There were no actions before the Armenian judicial system in 2003 regarding international terrorism or acts of terror against US citizens or interests nor were there any new actions initiated regarding domestic terrorism. A new Armenian criminal law more clearly defining terrorist acts replaced Soviet-era legislation in 2003. Other legislation on terrorism and terrorist finance currently pending in the National Assembly should strengthen the ability of the Government to prosecute terrorist-related offenses. Five participants in the terrorist attack against the Armenian Parliament that killed Prime Minister Vazgen Sargsian, Speaker Karen Demirchian, and six other Government officials on 27 October 1999 were sentenced to life imprisonment in December 2003. They will be denied amnesty under a new law signed by President Robert Kocharyan on 26 November.

The Armenian National Assembly is also considering laws establishing an intergovernmental antiterrorism center and combating terrorist financing and money laundering. The Government strongly supports the legislation. The antiterrorism center will serve as a central government body to develop a national anti-terror strategy and to coordinate the antiterrorism efforts of government ministries. The National Assembly also passed an export-control law in October 2003, which could assist efforts to monitor the export of dual-use goods. The Armenian Central Bank has acted under the authority of the new criminal code to freeze the assets of designated terrorist entities.

The Armenian Government did not extradite or request the extradition of any suspected terrorists during the year. Armenia does not have mutual legal assistance treaties with most nations, including the United States, although criminal suspects have been sent to the United States for trial on a case-by-case basis.

Armenia is a party to six of the 12 international conventions and protocols relating to terrorism and has signed a seventh.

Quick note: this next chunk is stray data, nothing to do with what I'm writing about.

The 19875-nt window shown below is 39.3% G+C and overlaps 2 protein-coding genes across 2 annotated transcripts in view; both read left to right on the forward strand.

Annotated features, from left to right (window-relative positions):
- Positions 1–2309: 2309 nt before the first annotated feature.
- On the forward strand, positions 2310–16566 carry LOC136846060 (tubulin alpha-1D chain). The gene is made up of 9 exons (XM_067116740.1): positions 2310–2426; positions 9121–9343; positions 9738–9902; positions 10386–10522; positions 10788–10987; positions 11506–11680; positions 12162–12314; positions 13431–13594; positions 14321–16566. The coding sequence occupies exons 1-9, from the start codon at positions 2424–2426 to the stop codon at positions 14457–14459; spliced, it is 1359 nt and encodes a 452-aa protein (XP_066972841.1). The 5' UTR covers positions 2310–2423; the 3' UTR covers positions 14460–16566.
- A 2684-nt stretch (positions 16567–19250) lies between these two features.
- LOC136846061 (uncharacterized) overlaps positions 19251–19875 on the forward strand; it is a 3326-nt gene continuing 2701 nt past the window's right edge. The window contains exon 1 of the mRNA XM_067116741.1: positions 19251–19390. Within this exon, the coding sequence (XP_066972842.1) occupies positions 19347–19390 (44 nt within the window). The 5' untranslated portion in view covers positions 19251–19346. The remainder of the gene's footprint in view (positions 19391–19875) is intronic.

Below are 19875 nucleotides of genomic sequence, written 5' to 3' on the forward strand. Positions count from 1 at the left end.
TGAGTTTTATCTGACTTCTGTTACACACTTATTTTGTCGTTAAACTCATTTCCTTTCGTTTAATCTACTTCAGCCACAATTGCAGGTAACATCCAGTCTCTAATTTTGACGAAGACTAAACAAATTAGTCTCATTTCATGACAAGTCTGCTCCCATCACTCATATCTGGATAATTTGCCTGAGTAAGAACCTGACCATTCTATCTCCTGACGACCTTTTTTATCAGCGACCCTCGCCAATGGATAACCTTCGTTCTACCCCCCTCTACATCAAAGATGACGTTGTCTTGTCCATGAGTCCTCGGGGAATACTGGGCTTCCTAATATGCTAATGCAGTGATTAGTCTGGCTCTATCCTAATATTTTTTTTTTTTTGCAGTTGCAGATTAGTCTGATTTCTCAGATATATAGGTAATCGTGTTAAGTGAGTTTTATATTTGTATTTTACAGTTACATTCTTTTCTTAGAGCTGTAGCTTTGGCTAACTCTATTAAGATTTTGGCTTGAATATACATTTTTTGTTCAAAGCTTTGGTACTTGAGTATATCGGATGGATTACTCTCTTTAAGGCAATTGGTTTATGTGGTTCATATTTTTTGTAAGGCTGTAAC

Cooperation between Azerbaijan and the United States on counterterrorism is longstanding and has intensified since the September 11 attacks. Azerbaijan has turned over approximately 32 foreign citizens with suspected ties to terrorists, including eight to Egypt and three to Saudi Arabia, and has aggressively prosecuted members of suspected terrorist groups. It has also joined 10 European conventions on combating terrorism, and President Heydar Aliyev instructed his Government to implement UN Security Council Resolutions 1368, 1373, and 1377.

In August 2003, 150 Azerbaijani soldiers joined the peacekeeping contingent in Iraq. A platoon of Azerbaijani soldiers has been working with the Turkish peacekeeping contingent in Afghanistan since November 2002. Azerbaijan maintains diplomatic relations with Iran, which is on the US State Sponsors of Terrorism List.

During the past two years, the Azerbaijan Government has stepped up its effort to combat terrorist financing, including distribution of lists of suspected terrorist groups and individuals to local banks. In May 2003, the Government created an inter-ministerial task force on money laundering and financial crimes, which will develop a government-wide strategy to combat financial crimes, including the financing of terrorism. It will also establish a financial intelligence unit. In January 2003, Azerbaijan revoked the registration of the Benevolence International Foundation, a designated financier of terrorism, after having frozen the organization's bank accounts. The Justice Ministry also revoked the registration of two other Islamic charities -- the Kuwait Fund for the Sick and the Qatar Humanitarian Organization -- for activities against the national interests of Azerbaijan.

The government also approved changes to the criminal code that increased the maximum penalty for acts of terrorism from 15 years to life imprisonment and added a provision making the financing of terrorist activities a crime under Azerbaijani law. Azerbaijan has deported numerous terrorists and persons suspected of having ties to terrorists and closed three Islamic organizations that were suspected of supporting terrorist groups. Members of Jayshullah, an indigenous terrorist group, who were arrested in 2000 and tried in 2001 for plotting to attack the US Embassy in Baku, remain in prison.

While Azerbaijan has served as a route for international mujahidin with ties to terrorist organizations seeking to move men, money, and materiel throughout the Caucasus, it has had some success in reducing their presence and hampering their activities. In May 2002, the Government convicted seven Azerbaijani citizens who, intending to fight in Chechnya, received military training in the Pankisi Gorge in Georgia. Four received suspended sentences, and the others were sentenced to four-to-five years in prison. Throughout 2003, Azerbaijan made successful and significant efforts to prevent international terrorists from transiting Azerbaijani territory.